Are Latest Vehicle Engines Too Quiet for Pedestrians' Own Good?
Because blind pedestrians cannot locate and evaluate traffic using their vision, they must listen to traffic to discern its speed, direction, and other attributes in order to travel safely and independently. Bicyclists, runners, and small children also benefit from hearing the sound of vehicle engines, say two congressmen who are concerned that the silence from new vehicles that employ hybrid or electric engine technology render the vehicles extremely dangerous in situations where vehicles and pedestrians come into proximity with each other.
On Wednesday, U.S. Representatives Edolphus “Ed” Towns (D-NY) and Cliff Stearns (R-FL) introduced H.R. 5734, a bill intended to protect the blind and other pedestrians from injury or death as a result of silent vehicle technology. The Pedestrian Safety Enhancement Act of 2008 requires the Secretary of Transportation to conduct a study on how to protect the blind and others from being injured or killed by vehicles using hybrid, electric, and other silent engine technologies. Dr. Marc Maurer, president of the National Federation of the Blind, applauded the measure.
“The blind, like all pedestrians, must be able to travel to work, to school, to church, and to other places in our communities without being injured or killed," Maurer said. "This bill will benefit all pedestrians for generations to come as new vehicle technologies become more prevalent. The blind of America will do everything in our power to ensure its swift passage.”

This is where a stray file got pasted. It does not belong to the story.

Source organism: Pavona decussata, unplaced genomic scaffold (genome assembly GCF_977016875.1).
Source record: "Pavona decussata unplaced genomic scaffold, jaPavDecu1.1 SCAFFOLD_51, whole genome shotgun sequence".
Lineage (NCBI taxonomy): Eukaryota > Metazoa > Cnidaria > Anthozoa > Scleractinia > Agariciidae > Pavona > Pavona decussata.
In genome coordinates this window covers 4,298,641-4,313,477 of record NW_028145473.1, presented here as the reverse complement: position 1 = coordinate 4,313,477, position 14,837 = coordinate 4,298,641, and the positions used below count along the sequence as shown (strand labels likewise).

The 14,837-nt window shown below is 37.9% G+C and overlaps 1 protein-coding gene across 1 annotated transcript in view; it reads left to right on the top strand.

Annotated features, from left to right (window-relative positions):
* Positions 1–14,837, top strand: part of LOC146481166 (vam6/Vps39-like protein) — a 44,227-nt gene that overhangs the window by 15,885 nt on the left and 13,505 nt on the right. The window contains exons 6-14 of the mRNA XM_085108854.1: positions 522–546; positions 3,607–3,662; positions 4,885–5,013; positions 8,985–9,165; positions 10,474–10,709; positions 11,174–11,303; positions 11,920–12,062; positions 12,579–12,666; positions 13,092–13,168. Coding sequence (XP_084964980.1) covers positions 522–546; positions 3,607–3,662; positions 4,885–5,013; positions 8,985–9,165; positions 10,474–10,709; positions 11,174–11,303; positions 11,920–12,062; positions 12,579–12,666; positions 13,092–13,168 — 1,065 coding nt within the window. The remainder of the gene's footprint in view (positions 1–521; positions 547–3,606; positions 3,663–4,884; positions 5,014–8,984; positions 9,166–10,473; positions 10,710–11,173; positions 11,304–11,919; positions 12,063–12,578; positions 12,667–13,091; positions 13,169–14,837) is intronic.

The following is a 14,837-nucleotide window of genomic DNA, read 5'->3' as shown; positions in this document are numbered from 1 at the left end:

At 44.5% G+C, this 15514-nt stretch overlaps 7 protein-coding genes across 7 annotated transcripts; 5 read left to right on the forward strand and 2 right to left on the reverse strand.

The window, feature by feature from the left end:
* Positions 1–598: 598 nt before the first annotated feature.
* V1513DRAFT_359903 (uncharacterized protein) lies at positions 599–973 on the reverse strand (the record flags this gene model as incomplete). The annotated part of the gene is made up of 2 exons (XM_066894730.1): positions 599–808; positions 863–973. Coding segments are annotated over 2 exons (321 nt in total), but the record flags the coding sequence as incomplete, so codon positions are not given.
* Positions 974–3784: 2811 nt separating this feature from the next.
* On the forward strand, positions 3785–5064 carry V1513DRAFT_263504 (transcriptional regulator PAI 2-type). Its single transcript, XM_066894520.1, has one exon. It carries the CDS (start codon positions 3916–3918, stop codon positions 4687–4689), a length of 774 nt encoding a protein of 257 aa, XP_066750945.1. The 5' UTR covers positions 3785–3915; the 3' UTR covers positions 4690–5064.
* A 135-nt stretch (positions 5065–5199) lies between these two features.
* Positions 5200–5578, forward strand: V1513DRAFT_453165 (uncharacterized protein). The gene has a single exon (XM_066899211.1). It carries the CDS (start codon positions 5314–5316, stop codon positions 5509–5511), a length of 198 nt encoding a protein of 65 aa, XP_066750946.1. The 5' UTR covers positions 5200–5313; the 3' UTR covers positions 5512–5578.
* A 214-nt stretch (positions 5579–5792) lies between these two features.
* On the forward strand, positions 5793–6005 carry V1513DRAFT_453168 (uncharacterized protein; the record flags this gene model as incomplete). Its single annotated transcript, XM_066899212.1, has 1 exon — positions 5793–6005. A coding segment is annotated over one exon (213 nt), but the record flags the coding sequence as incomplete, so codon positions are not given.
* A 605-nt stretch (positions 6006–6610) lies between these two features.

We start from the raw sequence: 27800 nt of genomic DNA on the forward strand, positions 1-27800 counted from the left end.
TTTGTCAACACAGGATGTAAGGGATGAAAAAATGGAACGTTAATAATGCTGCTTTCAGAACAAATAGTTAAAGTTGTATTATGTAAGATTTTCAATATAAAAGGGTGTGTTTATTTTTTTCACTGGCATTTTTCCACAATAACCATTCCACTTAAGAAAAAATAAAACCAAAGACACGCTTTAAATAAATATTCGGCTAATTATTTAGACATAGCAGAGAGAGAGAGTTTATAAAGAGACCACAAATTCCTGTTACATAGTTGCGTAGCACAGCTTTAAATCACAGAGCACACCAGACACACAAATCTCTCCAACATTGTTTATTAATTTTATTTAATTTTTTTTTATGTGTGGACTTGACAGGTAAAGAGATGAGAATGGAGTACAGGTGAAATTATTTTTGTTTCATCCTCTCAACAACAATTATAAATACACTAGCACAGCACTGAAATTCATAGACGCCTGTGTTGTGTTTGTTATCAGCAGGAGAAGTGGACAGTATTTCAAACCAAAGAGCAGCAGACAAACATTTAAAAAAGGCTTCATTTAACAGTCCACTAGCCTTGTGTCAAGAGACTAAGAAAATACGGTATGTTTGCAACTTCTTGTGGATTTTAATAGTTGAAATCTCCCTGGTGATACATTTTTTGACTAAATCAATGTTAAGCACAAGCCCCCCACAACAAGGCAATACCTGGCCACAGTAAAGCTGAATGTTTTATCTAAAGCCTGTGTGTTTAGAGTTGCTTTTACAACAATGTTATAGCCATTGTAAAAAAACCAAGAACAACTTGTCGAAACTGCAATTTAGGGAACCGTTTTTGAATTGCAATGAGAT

Towns, who has experience teaching the blind to travel by cane, said the sound of traffic can be "critically important" for them to travel safely and independently. Stearns said he has heard some of the same safety concerns from senior citizens in his district. "The beneficial trend toward more environmentally friendly vehicles has had the unintended effect of placing the blind and other pedestrians in danger,” Towns said. “This bill will prevent many injuries and fatalities while still allowing more clean vehicles on our nation’s roads.”
H.R. 5734 requires the Secretary of Transportation, within 90 days of its enactment, to commence a two-year study to determine the best means to provide the blind and other pedestrians with information about the location, motion, speed, and direction of vehicles. Upon completion of the study, the Secretary will report the findings of the study to Congress and, within 90 days, establish a minimum vehicle safety standard for all new vehicles sold in the United States. Automobile manufacturers will have two years to comply with the vehicle safety standard.